The following is a list of food and supplies I have brought with me while traveling on SCD. Traveling by plane can be tricky with the restrictions on liquids, but it is doable. Some people have reported getting a note from their doctor ahead of time that has allowed them to bring anything in their carry-on, but I haven’t tried this. If you’re traveling by car, staying in a house with access to a kitchen, and doing groceries while you are there, then you’re set! But if you’re traveling by plane and staying in a hotel, well there are a number of things you can do to make the trip easier.
You’ll notice the list is quite long. I don’t bring all these items every time, but I do end up filling my carry-on with pretty much just food and maybe an extra sweater. I haven’t bothered bringing a cooler bag but it might help keep things cold a bit longer. You might want to check online or with your flight carrier if there are any restrictions to what you can bring into certain countries, although I haven’t had a problem with bringing these foods into China, Canada, United States, and England.
As for what meal to order on the plane, I usually ask for gluten-free but don’t eat it. Sometimes I’ll pick out a few pieces of fruit. Once I was actually served a wheat bun with my gluten-free meal. Not sure who failed on that one, but at least I’m aware enough to know there was no chance it was a gluten-free bread (there was no ingredient list on it either). Play it safe and bring food with you. Airplane food tastes gross anyway so you’re not missing out.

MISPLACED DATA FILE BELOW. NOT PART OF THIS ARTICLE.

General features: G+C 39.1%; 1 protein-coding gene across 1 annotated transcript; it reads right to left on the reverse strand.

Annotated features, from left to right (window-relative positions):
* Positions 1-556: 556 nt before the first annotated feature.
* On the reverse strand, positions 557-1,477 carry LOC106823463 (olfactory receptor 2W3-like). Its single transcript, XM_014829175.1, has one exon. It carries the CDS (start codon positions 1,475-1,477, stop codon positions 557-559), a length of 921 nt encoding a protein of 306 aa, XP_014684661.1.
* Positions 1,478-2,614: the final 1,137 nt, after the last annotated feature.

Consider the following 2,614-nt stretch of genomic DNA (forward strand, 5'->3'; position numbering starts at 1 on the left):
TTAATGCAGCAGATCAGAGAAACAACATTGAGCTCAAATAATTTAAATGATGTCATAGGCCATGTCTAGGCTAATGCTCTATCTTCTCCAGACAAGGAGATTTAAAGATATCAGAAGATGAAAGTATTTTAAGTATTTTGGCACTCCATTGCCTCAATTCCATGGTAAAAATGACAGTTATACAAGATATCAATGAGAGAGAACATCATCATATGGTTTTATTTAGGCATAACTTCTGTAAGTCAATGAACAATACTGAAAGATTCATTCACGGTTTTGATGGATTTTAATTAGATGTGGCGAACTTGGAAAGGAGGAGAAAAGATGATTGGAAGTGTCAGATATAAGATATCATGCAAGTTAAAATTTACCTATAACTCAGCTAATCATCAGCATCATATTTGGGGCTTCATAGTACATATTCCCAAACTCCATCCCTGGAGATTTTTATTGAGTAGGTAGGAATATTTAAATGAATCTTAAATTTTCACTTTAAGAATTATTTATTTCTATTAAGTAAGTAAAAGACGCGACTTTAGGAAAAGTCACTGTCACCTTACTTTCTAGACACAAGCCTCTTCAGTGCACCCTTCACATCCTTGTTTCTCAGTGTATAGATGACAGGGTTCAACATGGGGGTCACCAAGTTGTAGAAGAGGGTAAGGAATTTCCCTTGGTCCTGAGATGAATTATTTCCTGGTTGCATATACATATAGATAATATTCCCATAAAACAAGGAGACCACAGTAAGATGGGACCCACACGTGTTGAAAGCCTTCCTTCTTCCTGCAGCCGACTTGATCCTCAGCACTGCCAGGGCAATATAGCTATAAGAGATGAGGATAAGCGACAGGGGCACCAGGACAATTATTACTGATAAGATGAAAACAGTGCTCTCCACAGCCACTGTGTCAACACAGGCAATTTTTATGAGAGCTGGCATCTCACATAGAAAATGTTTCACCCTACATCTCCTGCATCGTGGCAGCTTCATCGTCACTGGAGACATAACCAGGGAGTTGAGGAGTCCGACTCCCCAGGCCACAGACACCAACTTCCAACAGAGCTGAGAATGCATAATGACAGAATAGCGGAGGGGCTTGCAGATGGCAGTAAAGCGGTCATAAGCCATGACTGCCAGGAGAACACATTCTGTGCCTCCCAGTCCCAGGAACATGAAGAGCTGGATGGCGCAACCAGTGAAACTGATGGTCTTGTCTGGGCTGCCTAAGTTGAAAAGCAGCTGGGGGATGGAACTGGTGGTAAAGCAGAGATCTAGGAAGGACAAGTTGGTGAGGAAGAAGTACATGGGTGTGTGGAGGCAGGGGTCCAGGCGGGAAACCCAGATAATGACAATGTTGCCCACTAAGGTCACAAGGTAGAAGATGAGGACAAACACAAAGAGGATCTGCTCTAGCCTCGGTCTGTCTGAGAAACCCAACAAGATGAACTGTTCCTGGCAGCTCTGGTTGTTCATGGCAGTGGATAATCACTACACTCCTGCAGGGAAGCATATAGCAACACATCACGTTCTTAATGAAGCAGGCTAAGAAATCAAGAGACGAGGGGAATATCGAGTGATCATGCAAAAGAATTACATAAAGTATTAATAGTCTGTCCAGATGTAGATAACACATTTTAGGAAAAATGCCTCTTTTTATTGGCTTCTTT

- Freeze at least 2 full meals: I usually make a big slow-cooker pot of beef or lamb stew and freeze it in small containers. Easy to pull out of the freezer when you get home and warm up.
- Make yogurt: Even if I’m going to travel for 2 weeks, I make enough yogurt to have a liter left when I get home. It will last 3 weeks even if it is not as potent towards the end of the timeframe. It makes it so much easier when you get home to have some ready made. Make 2 liters, pack one and leave one in the fridge.
- Freeze meatballs and vegetables: This will be for bringing with you, but if you can make lots, make enough to have some when you get home.
- Hard boil eggs: These are to bring with you. Do them the day before so they’re good and cold when you’re ready to leave the house.
- Frozen meatballs: Freeze them so they keep for longer flights and they also help keep other food in your carry on cold by acting like an ice pack.